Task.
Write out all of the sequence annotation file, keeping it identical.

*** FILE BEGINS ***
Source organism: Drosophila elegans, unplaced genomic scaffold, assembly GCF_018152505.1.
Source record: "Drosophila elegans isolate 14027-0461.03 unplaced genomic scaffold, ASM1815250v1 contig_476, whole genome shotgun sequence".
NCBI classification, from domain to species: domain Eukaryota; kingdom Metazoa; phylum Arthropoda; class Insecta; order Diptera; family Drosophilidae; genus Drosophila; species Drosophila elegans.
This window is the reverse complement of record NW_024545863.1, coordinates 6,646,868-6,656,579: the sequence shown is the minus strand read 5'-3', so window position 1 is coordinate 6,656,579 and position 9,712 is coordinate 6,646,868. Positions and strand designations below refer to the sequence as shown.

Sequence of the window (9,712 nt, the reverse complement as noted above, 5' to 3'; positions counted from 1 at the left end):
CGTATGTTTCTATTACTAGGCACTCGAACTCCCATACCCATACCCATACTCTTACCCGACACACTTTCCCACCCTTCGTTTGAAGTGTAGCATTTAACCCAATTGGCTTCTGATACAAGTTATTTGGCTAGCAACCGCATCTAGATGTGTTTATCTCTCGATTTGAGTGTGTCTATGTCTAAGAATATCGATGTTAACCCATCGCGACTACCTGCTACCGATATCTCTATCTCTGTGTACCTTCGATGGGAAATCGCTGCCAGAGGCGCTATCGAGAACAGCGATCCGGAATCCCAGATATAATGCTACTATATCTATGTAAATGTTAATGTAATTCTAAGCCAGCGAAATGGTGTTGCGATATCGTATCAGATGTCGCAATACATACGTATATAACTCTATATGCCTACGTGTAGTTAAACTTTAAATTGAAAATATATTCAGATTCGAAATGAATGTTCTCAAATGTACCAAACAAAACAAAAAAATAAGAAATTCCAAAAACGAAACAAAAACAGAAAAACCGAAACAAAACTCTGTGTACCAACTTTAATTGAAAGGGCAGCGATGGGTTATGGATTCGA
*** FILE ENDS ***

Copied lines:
Source organism: Drosophila elegans, unplaced genomic scaffold, assembly GCF_018152505.1.
Source record: "Drosophila elegans isolate 14027-0461.03 unplaced genomic scaffold, ASM1815250v1 contig_476, whole genome shotgun sequence".
NCBI classification, from domain to species: domain Eukaryota; kingdom Metazoa; phylum Arthropoda; class Insecta; order Diptera; family Drosophilidae; genus Drosophila; species Drosophila elegans.
This window is the reverse complement of record NW_024545863.1, coordinates 6,646,868-6,656,579: the sequence shown is the minus strand read 5'-3', so window position 1 is coordinate 6,656,579 and position 9,712 is coordinate 6,646,868. Positions and strand designations below refer to the sequence as shown.

Sequence of the window (9,712 nt, the reverse complement as noted above, 5' to 3'; positions counted from 1 at the left end):
CGTATGTTTCTATTACTAGGCACTCGAACTCCCATACCCATACCCATACTCTTACCCGACACACTTTCCCACCCTTCGTTTGAAGTGTAGCATTTAACCCAATTGGCTTCTGATACAAGTTATTTGGCTAGCAACCGCATCTAGATGTGTTTATCTCTCGATTTGAGTGTGTCTATGTCTAAGAATATCGATGTTAACCCATCGCGACTACCTGCTACCGATATCTCTATCTCTGTGTACCTTCGATGGGAAATCGCTGCCAGAGGCGCTATCGAGAACAGCGATCCGGAATCCCAGATATAATGCTACTATATCTATGTAAATGTTAATGTAATTCTAAGCCAGCGAAATGGTGTTGCGATATCGTATCAGATGTCGCAATACATACGTATATAACTCTATATGCCTACGTGTAGTTAAACTTTAAATTGAAAATATATTCAGATTCGAAATGAATGTTCTCAAATGTACCAAACAAAACAAAAAAATAAGAAATTCCAAAAACGAAACAAAAACAGAAAAACCGAAACAAAACTCTGTGTACCAACTTTAATTGAAAGGGCAGCGATGGGTTATGGATTCGA